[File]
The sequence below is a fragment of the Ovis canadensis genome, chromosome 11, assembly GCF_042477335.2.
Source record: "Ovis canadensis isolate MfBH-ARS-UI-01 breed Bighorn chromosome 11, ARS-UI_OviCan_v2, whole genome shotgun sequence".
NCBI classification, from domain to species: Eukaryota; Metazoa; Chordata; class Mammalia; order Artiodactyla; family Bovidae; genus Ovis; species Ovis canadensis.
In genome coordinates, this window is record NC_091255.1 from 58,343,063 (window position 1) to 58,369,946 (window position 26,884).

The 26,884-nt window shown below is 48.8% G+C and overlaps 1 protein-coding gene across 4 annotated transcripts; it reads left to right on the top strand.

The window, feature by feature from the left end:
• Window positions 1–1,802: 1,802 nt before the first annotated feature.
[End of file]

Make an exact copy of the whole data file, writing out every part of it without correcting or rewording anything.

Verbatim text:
The sequence below is a fragment of the Ovis canadensis genome, chromosome 11, assembly GCF_042477335.2.
Source record: "Ovis canadensis isolate MfBH-ARS-UI-01 breed Bighorn chromosome 11, ARS-UI_OviCan_v2, whole genome shotgun sequence".
NCBI classification, from domain to species: Eukaryota; Metazoa; Chordata; class Mammalia; order Artiodactyla; family Bovidae; genus Ovis; species Ovis canadensis.
In genome coordinates, this window is record NC_091255.1 from 58,343,063 (window position 1) to 58,369,946 (window position 26,884).

The 26,884-nt window shown below is 48.8% G+C and overlaps 1 protein-coding gene across 4 annotated transcripts; it reads left to right on the top strand.

The window, feature by feature from the left end:
• Window positions 1–1,802: 1,802 nt before the first annotated feature.